Mayfield Market Towns Ltd are still promoting their plans to build possibly 10,000 homes in the Sussex countryside near Henfield and a few miles away from the South Downs National Park. This proposal was rejected by the inspector when the Horsham District Council Local Plan was reviewed but the company are still pushing ahead.
The company are now inviting comments which is a positive move but is their plan sound? Why not let them know what you think? If you want to contact them and let them know your opinion about this development email: firstname.lastname@example.org
Click Here to read the company’s letter of 24th July 2019
Both the South Downs National Park Local Plan and the Lewes District Council Local Plan Part 2 are in focus as 2018 closes:
The District Council have just approved their controversial in parts, Local Plan Part 2. Now it will be sent to the Secretary of State for examination. A planning Examiner will be appointed, who will hold public hearings later on in 2019. Residents will have an opportunity to submit evidence if they are opposed to the plan, either wholly or in part, and there will be an opportunity for the public to attend the Examiner’s public hearings.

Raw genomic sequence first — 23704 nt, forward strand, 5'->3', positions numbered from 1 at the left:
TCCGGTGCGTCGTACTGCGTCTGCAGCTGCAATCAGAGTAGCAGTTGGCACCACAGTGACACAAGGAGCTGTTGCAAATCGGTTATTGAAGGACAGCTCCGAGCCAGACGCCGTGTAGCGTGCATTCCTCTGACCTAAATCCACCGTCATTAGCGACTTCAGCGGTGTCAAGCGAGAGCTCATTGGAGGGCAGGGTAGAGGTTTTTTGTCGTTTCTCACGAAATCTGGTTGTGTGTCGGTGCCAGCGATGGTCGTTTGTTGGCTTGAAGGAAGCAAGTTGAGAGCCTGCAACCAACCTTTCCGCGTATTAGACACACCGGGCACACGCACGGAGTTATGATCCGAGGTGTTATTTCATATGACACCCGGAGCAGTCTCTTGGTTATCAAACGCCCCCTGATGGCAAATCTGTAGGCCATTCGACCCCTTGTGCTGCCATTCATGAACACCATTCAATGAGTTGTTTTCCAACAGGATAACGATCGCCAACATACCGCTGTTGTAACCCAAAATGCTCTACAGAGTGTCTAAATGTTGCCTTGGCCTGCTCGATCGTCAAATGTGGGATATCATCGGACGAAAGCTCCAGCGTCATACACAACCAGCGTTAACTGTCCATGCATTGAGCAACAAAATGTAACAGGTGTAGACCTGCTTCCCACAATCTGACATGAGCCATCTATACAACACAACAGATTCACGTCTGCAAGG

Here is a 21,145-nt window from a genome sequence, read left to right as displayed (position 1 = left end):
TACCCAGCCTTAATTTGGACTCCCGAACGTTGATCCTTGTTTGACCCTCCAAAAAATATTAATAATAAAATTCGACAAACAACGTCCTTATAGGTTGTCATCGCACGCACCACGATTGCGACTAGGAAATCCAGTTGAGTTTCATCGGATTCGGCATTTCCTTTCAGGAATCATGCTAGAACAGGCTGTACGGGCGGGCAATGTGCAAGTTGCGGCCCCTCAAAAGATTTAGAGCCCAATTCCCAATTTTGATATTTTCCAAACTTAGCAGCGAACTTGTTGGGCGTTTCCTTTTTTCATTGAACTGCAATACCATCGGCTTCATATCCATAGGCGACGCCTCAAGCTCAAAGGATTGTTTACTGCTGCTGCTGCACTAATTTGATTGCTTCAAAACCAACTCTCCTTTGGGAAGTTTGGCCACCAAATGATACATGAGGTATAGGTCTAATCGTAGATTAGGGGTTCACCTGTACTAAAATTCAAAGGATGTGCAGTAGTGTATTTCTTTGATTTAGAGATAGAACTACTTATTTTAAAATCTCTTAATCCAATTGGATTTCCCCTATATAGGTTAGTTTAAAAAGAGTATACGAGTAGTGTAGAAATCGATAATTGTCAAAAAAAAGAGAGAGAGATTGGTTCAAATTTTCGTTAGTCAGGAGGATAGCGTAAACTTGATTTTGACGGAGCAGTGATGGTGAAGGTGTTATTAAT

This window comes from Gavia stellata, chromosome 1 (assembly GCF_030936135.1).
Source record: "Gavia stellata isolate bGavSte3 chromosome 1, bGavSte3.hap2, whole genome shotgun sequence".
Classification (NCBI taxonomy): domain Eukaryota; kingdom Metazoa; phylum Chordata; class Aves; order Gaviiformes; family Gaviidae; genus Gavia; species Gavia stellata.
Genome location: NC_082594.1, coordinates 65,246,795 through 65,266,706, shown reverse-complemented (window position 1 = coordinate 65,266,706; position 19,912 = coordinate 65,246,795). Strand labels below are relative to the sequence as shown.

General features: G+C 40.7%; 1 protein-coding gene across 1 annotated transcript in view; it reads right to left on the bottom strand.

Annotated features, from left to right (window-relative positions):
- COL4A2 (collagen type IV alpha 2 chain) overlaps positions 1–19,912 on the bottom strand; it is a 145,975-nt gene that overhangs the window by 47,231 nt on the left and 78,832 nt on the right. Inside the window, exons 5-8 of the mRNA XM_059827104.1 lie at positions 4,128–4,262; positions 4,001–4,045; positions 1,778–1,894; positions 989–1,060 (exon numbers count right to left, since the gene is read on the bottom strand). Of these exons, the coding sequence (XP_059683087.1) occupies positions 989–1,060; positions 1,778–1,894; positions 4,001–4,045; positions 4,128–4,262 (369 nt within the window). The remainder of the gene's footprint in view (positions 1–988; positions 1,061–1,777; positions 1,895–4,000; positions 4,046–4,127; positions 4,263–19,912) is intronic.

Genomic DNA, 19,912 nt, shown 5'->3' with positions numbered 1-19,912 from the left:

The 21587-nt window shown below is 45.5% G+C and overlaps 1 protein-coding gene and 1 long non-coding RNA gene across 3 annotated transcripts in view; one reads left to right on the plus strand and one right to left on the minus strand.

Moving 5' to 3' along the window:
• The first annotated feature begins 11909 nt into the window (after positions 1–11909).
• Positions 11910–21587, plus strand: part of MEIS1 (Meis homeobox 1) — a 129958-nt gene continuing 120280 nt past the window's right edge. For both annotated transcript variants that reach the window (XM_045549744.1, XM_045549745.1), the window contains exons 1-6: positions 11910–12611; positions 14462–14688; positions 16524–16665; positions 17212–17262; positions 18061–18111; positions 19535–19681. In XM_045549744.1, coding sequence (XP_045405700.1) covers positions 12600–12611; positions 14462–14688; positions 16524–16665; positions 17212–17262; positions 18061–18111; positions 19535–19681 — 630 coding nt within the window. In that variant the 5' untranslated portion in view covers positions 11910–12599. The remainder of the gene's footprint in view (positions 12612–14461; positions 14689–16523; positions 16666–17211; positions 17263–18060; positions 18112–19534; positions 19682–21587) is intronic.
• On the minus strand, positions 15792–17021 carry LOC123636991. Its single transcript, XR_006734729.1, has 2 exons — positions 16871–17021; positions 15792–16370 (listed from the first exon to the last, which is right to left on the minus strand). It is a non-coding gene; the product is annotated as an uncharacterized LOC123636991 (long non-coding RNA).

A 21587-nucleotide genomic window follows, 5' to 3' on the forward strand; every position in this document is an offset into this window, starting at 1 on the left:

The National Park are one stage ahead of the Lewes District Council as their plan is already being examined by the government, and there are currently public hearings taking place where those who wish to give evidence against the plan policies, either in part or wholly, will be able to submit their views. I asked the Government’s Examiner to ensure that there would be public hearings local to the Lewes area and not 45 miles away in Midhurst! He agreed with me. This local hearing will take place between the 11th and 12th of December. Click here for more information.
Here are my comments on the district council’s local plan, part two, and some further information on the National Park plan: